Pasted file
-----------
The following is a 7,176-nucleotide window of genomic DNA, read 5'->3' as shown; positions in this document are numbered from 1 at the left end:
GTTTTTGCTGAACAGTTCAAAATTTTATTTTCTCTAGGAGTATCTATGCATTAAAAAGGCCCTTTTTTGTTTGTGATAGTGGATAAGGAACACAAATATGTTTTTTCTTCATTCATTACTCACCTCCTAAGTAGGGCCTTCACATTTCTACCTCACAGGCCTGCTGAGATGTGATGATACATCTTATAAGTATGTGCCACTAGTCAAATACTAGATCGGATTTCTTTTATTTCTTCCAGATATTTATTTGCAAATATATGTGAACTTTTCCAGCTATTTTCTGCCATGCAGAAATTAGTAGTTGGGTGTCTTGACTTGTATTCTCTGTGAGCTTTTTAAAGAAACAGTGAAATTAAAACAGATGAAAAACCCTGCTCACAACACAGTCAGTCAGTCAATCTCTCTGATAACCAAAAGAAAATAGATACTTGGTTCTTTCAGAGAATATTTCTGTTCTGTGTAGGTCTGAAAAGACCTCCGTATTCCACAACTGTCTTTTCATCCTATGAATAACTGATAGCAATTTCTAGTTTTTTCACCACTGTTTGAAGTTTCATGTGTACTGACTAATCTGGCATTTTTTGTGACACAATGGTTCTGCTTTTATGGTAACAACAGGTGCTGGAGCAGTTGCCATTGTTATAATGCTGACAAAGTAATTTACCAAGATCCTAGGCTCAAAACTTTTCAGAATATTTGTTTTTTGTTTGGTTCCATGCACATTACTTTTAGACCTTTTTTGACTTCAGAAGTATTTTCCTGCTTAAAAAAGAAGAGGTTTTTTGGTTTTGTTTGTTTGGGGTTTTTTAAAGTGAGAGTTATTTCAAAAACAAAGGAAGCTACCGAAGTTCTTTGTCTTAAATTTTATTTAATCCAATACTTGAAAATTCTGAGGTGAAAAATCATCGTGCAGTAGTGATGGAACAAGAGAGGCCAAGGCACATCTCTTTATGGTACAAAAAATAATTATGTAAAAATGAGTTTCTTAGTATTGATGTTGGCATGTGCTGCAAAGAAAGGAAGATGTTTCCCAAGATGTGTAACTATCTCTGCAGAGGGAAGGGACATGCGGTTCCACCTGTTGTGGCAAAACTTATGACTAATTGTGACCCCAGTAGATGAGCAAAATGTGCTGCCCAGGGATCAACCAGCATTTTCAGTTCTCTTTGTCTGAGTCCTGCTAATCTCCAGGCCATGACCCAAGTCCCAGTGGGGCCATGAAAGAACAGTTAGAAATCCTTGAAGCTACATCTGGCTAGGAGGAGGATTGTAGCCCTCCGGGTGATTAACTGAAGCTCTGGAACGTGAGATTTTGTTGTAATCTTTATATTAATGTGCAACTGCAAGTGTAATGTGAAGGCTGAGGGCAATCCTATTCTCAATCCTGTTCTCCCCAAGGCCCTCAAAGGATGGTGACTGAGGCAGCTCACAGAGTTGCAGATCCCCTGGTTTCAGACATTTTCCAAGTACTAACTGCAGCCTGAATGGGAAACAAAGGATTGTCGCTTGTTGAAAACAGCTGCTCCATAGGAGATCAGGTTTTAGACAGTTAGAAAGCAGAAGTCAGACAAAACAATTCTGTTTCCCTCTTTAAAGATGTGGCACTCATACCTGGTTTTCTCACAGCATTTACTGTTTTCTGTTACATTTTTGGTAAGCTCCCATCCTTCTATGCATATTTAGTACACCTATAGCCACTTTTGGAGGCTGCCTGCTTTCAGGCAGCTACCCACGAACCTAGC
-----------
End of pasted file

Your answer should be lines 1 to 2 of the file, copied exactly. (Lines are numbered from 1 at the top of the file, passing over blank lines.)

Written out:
The following is a 7,176-nucleotide window of genomic DNA, read 5'->3' as shown; positions in this document are numbered from 1 at the left end:
GTTTTTGCTGAACAGTTCAAAATTTTATTTTCTCTAGGAGTATCTATGCATTAAAAAGGCCCTTTTTTGTTTGTGATAGTGGATAAGGAACACAAATATGTTTTTTCTTCATTCATTACTCACCTCCTAAGTAGGGCCTTCACATTTCTACCTCACAGGCCTGCTGAGATGTGATGATACATCTTATAAGTATGTGCCACTAGTCAAATACTAGATCGGATTTCTTTTATTTCTTCCAGATATTTATTTGCAAATATATGTGAACTTTTCCAGCTATTTTCTGCCATGCAGAAATTAGTAGTTGGGTGTCTTGACTTGTATTCTCTGTGAGCTTTTTAAAGAAACAGTGAAATTAAAACAGATGAAAAACCCTGCTCACAACACAGTCAGTCAGTCAATCTCTCTGATAACCAAAAGAAAATAGATACTTGGTTCTTTCAGAGAATATTTCTGTTCTGTGTAGGTCTGAAAAGACCTCCGTATTCCACAACTGTCTTTTCATCCTATGAATAACTGATAGCAATTTCTAGTTTTTTCACCACTGTTTGAAGTTTCATGTGTACTGACTAATCTGGCATTTTTTGTGACACAATGGTTCTGCTTTTATGGTAACAACAGGTGCTGGAGCAGTTGCCATTGTTATAATGCTGACAAAGTAATTTACCAAGATCCTAGGCTCAAAACTTTTCAGAATATTTGTTTTTTGTTTGGTTCCATGCACATTACTTTTAGACCTTTTTTGACTTCAGAAGTATTTTCCTGCTTAAAAAAGAAGAGGTTTTTTGGTTTTGTTTGTTTGGGGTTTTTTAAAGTGAGAGTTATTTCAAAAACAAAGGAAGCTACCGAAGTTCTTTGTCTTAAATTTTATTTAATCCAATACTTGAAAATTCTGAGGTGAAAAATCATCGTGCAGTAGTGATGGAACAAGAGAGGCCAAGGCACATCTCTTTATGGTACAAAAAATAATTATGTAAAAATGAGTTTCTTAGTATTGATGTTGGCATGTGCTGCAAAGAAAGGAAGATGTTTCCCAAGATGTGTAACTATCTCTGCAGAGGGAAGGGACATGCGGTTCCACCTGTTGTGGCAAAACTTATGACTAATTGTGACCCCAGTAGATGAGCAAAATGTGCTGCCCAGGGATCAACCAGCATTTTCAGTTCTCTTTGTCTGAGTCCTGCTAATCTCCAGGCCATGACCCAAGTCCCAGTGGGGCCATGAAAGAACAGTTAGAAATCCTTGAAGCTACATCTGGCTAGGAGGAGGATTGTAGCCCTCCGGGTGATTAACTGAAGCTCTGGAACGTGAGATTTTGTTGTAATCTTTATATTAATGTGCAACTGCAAGTGTAATGTGAAGGCTGAGGGCAATCCTATTCTCAATCCTGTTCTCCCCAAGGCCCTCAAAGGATGGTGACTGAGGCAGCTCACAGAGTTGCAGATCCCCTGGTTTCAGACATTTTCCAAGTACTAACTGCAGCCTGAATGGGAAACAAAGGATTGTCGCTTGTTGAAAACAGCTGCTCCATAGGAGATCAGGTTTTAGACAGTTAGAAAGCAGAAGTCAGACAAAACAATTCTGTTTCCCTCTTTAAAGATGTGGCACTCATACCTGGTTTTCTCACAGCATTTACTGTTTTCTGTTACATTTTTGGTAAGCTCCCATCCTTCTATGCATATTTAGTACACCTATAGCCACTTTTGGAGGCTGCCTGCTTTCAGGCAGCTACCCACGAACCTAGC